When he turned three we were referred to a pediatrician with our concerns. At this point in his life there was no functional voluntary speach or verbal understanding. He made a handfull of sounds from which we learned to infer his needs. If he wanted something he would point, not with his hands, but would take our hand and point with that, sometimes guiding our hand to the object he wanted or guiding us in the action that he wanted us to perform. His reaction to things not going his way was to hurl himself on to the floor, this is a characteristic behaviour which will gradually stop as he acquires basic life skills.  He had a deep memory. He never forgot where his favorite objects were. He had parrot speech, the pediatricians call it echolalia. He had a very deep memory. He had the very autistic ability to watch a movie and then quietly sit in his favorite corner and repeat maybe an hours worth of the movie soundtrack complete with orchestral  and sound effects. Even the actors' accents could be distinguished. But there was clearly no understanding or intelligence in what he was saying or rather reproducing. It was one of his most charming behaviours, and he learned that it could earn him a reward. At this stage we had no success with toilet training. Loud noises would distress him, he was particularly afraid of motorised tools and appliances.

After the second consultation with the pediatrician which also involved prolonged observation he was immediately placed in a Special Development School. We were extremely fortuneate because at this instant there was no waiting list. The medical rationale for this very early interventation is this. The young brain is very "plastic". There is a huge amount of neural growth and growth in neural complexity. This is the age when the most fundamental of mental skills are developed and the simple medical consensus is that by age seven, these most fundamental skills must be inplace or they are never properly acquired. The management and intervention philosophy of the SD Schools is attempting to salvage whatever skills and mental develpmental potential they can. It makes perfect sense. The school program is very intensive and I think they do a wonderfull job. They dont mess about and do what is required, always in the most gentle and humane way.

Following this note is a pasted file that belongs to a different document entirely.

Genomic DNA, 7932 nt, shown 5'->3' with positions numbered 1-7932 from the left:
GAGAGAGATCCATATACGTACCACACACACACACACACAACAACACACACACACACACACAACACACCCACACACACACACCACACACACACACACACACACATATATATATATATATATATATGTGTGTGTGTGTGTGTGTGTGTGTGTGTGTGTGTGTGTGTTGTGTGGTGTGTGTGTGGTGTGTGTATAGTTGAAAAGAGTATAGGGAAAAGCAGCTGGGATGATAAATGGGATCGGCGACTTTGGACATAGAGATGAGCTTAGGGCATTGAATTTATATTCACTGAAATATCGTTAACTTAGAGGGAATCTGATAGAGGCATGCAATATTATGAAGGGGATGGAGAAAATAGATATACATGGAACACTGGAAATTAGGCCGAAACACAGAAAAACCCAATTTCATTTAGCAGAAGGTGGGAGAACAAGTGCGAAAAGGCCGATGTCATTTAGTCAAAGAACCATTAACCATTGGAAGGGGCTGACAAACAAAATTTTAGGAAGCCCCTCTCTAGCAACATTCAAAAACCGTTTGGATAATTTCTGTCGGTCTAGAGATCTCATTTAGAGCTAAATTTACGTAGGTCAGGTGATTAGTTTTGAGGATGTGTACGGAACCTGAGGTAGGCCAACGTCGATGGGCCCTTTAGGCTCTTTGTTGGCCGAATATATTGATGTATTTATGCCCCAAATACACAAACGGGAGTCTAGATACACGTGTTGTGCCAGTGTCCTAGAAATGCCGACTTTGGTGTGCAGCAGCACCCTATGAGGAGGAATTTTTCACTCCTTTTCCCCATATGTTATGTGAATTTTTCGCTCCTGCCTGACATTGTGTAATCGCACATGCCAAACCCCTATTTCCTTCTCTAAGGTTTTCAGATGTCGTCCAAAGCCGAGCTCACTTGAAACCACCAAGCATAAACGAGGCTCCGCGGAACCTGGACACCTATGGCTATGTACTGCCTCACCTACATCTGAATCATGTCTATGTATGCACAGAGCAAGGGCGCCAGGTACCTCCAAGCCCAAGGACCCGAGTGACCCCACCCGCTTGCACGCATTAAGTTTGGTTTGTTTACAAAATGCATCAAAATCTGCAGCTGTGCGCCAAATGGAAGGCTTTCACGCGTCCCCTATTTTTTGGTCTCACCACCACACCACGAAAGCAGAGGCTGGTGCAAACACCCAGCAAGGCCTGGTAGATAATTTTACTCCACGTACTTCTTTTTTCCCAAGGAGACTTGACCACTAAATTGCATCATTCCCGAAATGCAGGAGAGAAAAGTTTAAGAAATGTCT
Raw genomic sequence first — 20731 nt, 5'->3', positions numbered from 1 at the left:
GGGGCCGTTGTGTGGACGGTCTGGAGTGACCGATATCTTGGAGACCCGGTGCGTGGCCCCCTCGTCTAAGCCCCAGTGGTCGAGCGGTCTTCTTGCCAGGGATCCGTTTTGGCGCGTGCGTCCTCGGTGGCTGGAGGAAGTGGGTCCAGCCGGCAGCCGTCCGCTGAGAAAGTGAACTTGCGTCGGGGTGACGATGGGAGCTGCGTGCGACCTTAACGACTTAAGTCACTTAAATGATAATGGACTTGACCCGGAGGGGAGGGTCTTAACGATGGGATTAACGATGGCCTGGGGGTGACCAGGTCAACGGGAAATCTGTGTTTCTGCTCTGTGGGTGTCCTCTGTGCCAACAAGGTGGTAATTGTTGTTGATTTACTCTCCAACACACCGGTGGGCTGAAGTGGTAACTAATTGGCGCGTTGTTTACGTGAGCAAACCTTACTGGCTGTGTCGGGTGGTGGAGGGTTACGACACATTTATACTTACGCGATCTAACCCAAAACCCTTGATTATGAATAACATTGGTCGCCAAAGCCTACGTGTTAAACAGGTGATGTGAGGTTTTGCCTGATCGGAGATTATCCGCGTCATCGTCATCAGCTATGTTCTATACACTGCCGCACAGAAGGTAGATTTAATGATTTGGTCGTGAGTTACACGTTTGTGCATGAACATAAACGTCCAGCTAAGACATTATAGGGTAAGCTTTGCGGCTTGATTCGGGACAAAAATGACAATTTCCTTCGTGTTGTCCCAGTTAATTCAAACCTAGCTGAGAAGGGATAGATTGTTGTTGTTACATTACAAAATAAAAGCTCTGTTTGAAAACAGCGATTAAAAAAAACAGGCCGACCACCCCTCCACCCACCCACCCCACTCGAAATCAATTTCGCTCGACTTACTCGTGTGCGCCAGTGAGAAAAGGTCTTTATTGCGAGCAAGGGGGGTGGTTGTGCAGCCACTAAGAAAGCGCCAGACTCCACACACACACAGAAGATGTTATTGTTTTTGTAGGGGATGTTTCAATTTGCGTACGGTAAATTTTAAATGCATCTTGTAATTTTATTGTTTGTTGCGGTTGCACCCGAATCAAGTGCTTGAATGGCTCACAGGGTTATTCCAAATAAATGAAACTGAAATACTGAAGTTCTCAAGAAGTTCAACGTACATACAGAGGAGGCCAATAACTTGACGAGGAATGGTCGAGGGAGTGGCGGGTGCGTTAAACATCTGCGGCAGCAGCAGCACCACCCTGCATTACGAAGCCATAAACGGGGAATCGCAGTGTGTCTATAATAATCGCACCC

By the age of four, this child was still showing no signs of functional speech. His play pattern was still abnormal. He was extremely echolalic and exhibited astonishing feats of deep auditory memory. He favorite movie was "The Sound of Music", he had memorised not only all the twelve or so songs but nearly all the dialogue as well. We were treated by him to endless replays of baron von trapp and his rich fiance in the most serious dialogue about love and social standing, the dramatic pauses and accents and emphasis were worthy of someone who had been attending acting academy for several years. But sadly, it was nothing but an echo, a recording, it was something he could do and sometimes get a sweet for. The songs were pitch perfect, and sometimes repeated incessantly. We tried to interest him with the piano and invite him to play with it, but sadly has never shown any interest in it. He exhibits more deep memory, this time of space. His mother forgets where in the huge mall carpark she had left her car, but this child will lead her to it without fail. He is extremely distressed by certain harmless objects and sounds. He cannot abide the sound of my power tools and is terrified of the vacuum cleaner. Yet he helps me push my petrol driven lawn mower. By now we had an official medical diagnosis of Austism Spectrum Disorder and rated moderate to severe on their scale.

At five years of age, and very suddenly, he takes to the toilet and manages the whole business for himself. He is very fastidious and takes great pride in his ability to toilet himself. This could be a response to his little classmates, many or whom are more severely disabled and will never be able to handle this critical skill themselves. Can you imagine our relief ? After three children over a span of ten years I had been up to my elbows in nappies. We were free, in a very palpable sense. By now, there are maybe a dozen real words he uses to indicate his needs. Once or twice he melts my heart with a clearly enunciated "Hi Dad!" when I arrive home after work. Cannot use or construct sentences but very suprisingly will borrow pieces of dialogue from a movie he had memorised in a similar context. So for example when he wanted my immediate attention he would declaim  , in a beautiful Scottish brogue " Harry Potter....(pause)...come here !! " (Professor McGonnagle). At this age he shows considerable interest in computer games, watching me or his older brother. He learns to drive the games very rapidly, provided that there is no verbal or reading  cues required he will complete an entire game of something like Rayman or Harry Potter or Shrek. This includes plugging in the power, throwing circuit breakers, inserting the correct CD. logging on with password and clicking icons on differant computers ( we are a family of nerds ) each with differant procedures. To see it is to believe it. We take him skating and he becomes confident on skates after three sessions.